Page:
Bernstein Medical - Center for Hair Restoration - Graft Numbers
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Q: Is it safe to implant 6,000 grafts in 2 days with an FUE procedure? — L.P. ~ Port Washington, N.Y.

A: A 6,000-graft procedure would be a very large hair transplant. Transplanting this many grafts at once would necessitate grafts being placed very close together. In this situation, the blood supply may not be adequate to support the growth of the newly transplanted grafts.

Another reason for concern is that when harvesting, FUE yields about 20 grafts/cm2. A 6,000-graft procedure would require 300 cm2. Since the donor area is about 30 cm long, this would require a donor height of 10 cm, clearly extending beyond the permanent zone of the scalp of most patients.

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Q: How many follicles can you transplant with robotic FUE compared to manual FUE? — R.V., Upper West Side, N.Y.

A: We can extract the same number of follicles robotically as we can manually.

That said, the goal of any hair transplant procedure is not to transplant as many hair follicles as possible but rather to achieve the best possible cosmetic result given your degree of hair loss and the number of hair follicles available in your donor area.

While there is no difference between robotic and manual FUE in terms of the number of follicles that each procedure can extract, robotic FUE does have the following advantages over manual FUE:

  • During the follicular unit extraction (or harvesting) phase of a hair transplant, there is less chance of damaging follicular units using a robot vs. a hand held device (e.g., Neograft), because the robot is more accurate. This means more grafts survive after transplant.
  • Robotic graft harvesting times are shorter than manual, e.g., while on average if a physician could manually extract 200-300 grafts per hour, the same physician could robotically extract up to 500-1000 grafts per hour ((Chang, H.H. Robotics, artificial intelligence, and the future of hair transplantation. Prime Dermatology, July/August 2014.)). This means a shorter procedure time for the patient.

Read more about the advantages of Robotic FUE.

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Dr. Bernstein discusses ARTAS Robotic FUE system on NY1

NY1, a New York City television channel, has featured Dr. Bernstein in a segment on robotic hair transplantation.

Here is a transcript of the video:

A new robot could help return hair to those of us who, as we get older, find ourselves a bit follically challenged. Called the ARTAS System from Restoration Robotics, it was recently approved by the FDA to help with a type of hair transplantation technique called follicular unit transplantation where follicular units, groups of one to four hairs, are removed directly from the back of the head and transplanted on the top and front. Removing those units has always proved to be the toughest part of this method, but the robot changes that, which is why even Dr. Robert Bernstein – the man who’s widely credited with developing follicular unit transplantation and [follicular unit extraction] – jumped to be among the first in the U.S. to use the device.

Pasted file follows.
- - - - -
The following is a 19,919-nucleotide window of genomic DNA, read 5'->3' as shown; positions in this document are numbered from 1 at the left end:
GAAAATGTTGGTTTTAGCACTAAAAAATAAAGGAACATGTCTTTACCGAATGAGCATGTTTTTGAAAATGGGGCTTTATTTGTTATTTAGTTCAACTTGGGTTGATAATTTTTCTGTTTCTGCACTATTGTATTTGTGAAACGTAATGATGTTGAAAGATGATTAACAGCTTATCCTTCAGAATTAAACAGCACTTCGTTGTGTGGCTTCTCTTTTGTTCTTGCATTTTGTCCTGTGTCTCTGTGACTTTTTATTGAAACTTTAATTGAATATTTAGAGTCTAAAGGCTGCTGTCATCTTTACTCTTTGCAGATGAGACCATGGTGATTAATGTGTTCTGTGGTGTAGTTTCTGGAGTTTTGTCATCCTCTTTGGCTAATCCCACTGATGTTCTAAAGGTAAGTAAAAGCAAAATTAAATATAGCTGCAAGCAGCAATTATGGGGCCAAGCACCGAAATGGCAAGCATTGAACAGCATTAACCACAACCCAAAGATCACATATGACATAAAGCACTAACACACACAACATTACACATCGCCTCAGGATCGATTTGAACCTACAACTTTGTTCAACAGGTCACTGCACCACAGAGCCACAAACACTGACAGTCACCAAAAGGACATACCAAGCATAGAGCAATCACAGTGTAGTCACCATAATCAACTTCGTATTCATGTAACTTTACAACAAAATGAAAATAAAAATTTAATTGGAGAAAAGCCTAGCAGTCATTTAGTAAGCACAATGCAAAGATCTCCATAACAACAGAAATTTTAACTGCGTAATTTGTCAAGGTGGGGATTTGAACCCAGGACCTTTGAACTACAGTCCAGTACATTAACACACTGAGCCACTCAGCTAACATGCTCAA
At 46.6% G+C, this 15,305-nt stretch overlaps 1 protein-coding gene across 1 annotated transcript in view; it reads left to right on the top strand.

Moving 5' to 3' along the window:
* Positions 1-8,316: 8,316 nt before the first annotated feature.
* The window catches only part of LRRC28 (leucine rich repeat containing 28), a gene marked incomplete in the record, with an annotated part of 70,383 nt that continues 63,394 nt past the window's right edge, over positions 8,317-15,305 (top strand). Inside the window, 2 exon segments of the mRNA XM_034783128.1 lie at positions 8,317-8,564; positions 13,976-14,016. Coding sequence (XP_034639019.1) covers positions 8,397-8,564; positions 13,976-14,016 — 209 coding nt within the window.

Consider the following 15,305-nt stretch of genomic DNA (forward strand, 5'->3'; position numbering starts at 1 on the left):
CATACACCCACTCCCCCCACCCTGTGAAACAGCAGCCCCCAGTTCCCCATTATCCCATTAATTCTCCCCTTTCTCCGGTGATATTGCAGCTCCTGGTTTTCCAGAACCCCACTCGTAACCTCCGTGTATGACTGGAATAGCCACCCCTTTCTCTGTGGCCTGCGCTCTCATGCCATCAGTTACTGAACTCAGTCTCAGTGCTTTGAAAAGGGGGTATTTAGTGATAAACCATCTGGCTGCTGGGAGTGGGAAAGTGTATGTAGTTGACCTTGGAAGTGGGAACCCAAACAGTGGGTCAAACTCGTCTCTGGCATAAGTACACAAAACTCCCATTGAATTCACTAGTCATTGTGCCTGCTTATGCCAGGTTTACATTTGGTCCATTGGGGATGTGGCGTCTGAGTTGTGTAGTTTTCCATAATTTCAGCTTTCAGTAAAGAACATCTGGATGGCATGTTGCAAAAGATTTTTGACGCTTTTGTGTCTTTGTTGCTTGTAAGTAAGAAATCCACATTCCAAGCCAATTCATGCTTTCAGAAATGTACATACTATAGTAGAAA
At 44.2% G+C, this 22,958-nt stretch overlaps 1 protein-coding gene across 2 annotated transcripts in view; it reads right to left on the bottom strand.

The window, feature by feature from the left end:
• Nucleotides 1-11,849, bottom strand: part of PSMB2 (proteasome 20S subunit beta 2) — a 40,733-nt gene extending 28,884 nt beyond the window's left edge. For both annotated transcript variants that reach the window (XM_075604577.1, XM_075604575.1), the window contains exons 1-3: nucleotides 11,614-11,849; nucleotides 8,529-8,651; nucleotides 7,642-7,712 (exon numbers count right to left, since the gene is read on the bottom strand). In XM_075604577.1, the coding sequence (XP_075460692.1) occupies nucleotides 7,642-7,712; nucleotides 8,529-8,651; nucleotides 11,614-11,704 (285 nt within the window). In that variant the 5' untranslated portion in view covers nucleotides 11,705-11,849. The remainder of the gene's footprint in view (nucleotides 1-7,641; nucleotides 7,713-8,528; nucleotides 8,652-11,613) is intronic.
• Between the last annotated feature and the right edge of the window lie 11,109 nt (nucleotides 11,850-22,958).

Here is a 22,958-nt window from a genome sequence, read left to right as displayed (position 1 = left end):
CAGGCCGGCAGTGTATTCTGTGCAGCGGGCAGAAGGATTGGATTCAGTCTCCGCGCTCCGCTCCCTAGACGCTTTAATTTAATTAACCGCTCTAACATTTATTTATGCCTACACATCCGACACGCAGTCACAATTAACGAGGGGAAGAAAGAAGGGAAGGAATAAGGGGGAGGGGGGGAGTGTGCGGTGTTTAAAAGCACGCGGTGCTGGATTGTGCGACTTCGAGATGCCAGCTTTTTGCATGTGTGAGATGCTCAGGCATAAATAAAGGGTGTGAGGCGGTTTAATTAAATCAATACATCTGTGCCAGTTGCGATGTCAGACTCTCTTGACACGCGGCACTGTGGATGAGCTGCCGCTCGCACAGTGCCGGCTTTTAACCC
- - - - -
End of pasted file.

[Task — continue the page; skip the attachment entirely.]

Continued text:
“A follicular unit is about a half a millimeter and you have a one-millimeter circle that has to go dead center over it to punch this out. So when you’re doing it by eye and you’re doing thousands of them over time you’re missing them over time it’s not exactly precise. The robot is dead center each time and follows the angle of the hair,” explains Bernstein.

While the robot doesn’t really have any direct impact on how the transplant will ultimately look – that’s still up to the doctor’s expertise and artistic skill. What it does do is give the doctor a better quality sample of hair with which to work.

“There’s always damage to the follicles when you’re doing it because you’re doing it by hand through these very tiny incisions and so the yield is going to be less and so with a robot if you try to get out 100 follicles you’ll get very close to 100 follicles,” says Bernstein.

Again, the robot just makes the incision, the doctor still has to pull the hair, make sites on the front where the transplants will go and then actually make the transplants. However, developers say they are working on having future versions of the ARTAS System help with the entire process.

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Dr. Bernstein was interviewed by Skin & Allergy News in their article, “Microscopic Dissection Offers Superior Yield” The complete article is below:

Skin & Allergy News
February 1999

Skin & Allergy News - Microscopic Dissection Offers Superior Yield

Microscopic Dissection Offers Superior Yield
Articles by Anna Nidecker
Senior Writer

Washington — The dissecting microscope takes some getting used to, but using it makes more efficient use of donor hair during follicular unit transplantation than magnifying loupes with transillumination, reported Dr. Robert Bernstein of Columbia University Microscopic Dissection of follicular unitsCollege of Physicians and Surgeons, New York.